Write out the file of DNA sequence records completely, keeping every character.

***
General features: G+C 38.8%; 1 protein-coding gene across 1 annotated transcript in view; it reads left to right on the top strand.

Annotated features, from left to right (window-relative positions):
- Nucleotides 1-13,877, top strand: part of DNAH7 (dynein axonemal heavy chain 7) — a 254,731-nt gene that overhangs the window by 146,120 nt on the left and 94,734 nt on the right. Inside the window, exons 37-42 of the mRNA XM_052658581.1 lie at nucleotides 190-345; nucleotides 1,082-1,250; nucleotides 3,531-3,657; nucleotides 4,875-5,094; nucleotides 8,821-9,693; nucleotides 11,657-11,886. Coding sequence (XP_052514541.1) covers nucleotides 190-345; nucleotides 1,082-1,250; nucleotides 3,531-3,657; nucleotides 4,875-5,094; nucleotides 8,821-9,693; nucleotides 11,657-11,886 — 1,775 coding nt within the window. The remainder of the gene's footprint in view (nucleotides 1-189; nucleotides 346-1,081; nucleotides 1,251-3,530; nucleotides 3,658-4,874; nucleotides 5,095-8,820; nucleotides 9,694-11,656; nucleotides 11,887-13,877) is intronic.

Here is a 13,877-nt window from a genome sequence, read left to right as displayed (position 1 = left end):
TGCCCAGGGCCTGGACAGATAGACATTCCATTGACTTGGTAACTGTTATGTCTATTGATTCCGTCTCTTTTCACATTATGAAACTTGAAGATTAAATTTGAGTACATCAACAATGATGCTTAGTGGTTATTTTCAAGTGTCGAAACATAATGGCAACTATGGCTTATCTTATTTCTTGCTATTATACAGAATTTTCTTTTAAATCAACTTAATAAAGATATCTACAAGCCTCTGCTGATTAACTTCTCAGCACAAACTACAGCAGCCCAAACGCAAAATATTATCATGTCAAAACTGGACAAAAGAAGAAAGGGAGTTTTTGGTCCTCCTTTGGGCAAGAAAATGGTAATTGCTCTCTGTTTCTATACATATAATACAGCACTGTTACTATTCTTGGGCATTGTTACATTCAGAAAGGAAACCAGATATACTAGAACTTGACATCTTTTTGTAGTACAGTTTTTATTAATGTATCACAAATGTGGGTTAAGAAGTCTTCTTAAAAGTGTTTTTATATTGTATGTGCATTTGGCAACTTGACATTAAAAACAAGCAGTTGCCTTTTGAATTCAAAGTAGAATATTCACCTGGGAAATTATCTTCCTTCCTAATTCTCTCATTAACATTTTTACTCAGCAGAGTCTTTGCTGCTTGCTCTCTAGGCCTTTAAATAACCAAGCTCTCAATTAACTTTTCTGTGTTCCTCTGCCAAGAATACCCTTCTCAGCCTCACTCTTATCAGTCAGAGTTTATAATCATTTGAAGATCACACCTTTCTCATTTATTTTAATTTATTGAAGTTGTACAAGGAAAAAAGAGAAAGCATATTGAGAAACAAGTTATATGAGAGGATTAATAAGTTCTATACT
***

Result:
General features: G+C 38.8%; 1 protein-coding gene across 1 annotated transcript in view; it reads left to right on the top strand.

Annotated features, from left to right (window-relative positions):
- Nucleotides 1-13,877, top strand: part of DNAH7 (dynein axonemal heavy chain 7) — a 254,731-nt gene that overhangs the window by 146,120 nt on the left and 94,734 nt on the right. Inside the window, exons 37-42 of the mRNA XM_052658581.1 lie at nucleotides 190-345; nucleotides 1,082-1,250; nucleotides 3,531-3,657; nucleotides 4,875-5,094; nucleotides 8,821-9,693; nucleotides 11,657-11,886. Coding sequence (XP_052514541.1) covers nucleotides 190-345; nucleotides 1,082-1,250; nucleotides 3,531-3,657; nucleotides 4,875-5,094; nucleotides 8,821-9,693; nucleotides 11,657-11,886 — 1,775 coding nt within the window. The remainder of the gene's footprint in view (nucleotides 1-189; nucleotides 346-1,081; nucleotides 1,251-3,530; nucleotides 3,658-4,874; nucleotides 5,095-8,820; nucleotides 9,694-11,656; nucleotides 11,887-13,877) is intronic.

Here is a 13,877-nt window from a genome sequence, read left to right as displayed (position 1 = left end):
TGCCCAGGGCCTGGACAGATAGACATTCCATTGACTTGGTAACTGTTATGTCTATTGATTCCGTCTCTTTTCACATTATGAAACTTGAAGATTAAATTTGAGTACATCAACAATGATGCTTAGTGGTTATTTTCAAGTGTCGAAACATAATGGCAACTATGGCTTATCTTATTTCTTGCTATTATACAGAATTTTCTTTTAAATCAACTTAATAAAGATATCTACAAGCCTCTGCTGATTAACTTCTCAGCACAAACTACAGCAGCCCAAACGCAAAATATTATCATGTCAAAACTGGACAAAAGAAGAAAGGGAGTTTTTGGTCCTCCTTTGGGCAAGAAAATGGTAATTGCTCTCTGTTTCTATACATATAATACAGCACTGTTACTATTCTTGGGCATTGTTACATTCAGAAAGGAAACCAGATATACTAGAACTTGACATCTTTTTGTAGTACAGTTTTTATTAATGTATCACAAATGTGGGTTAAGAAGTCTTCTTAAAAGTGTTTTTATATTGTATGTGCATTTGGCAACTTGACATTAAAAACAAGCAGTTGCCTTTTGAATTCAAAGTAGAATATTCACCTGGGAAATTATCTTCCTTCCTAATTCTCTCATTAACATTTTTACTCAGCAGAGTCTTTGCTGCTTGCTCTCTAGGCCTTTAAATAACCAAGCTCTCAATTAACTTTTCTGTGTTCCTCTGCCAAGAATACCCTTCTCAGCCTCACTCTTATCAGTCAGAGTTTATAATCATTTGAAGATCACACCTTTCTCATTTATTTTAATTTATTGAAGTTGTACAAGGAAAAAAGAGAAAGCATATTGAGAAACAAGTTATATGAGAGGATTAATAAGTTCTATACT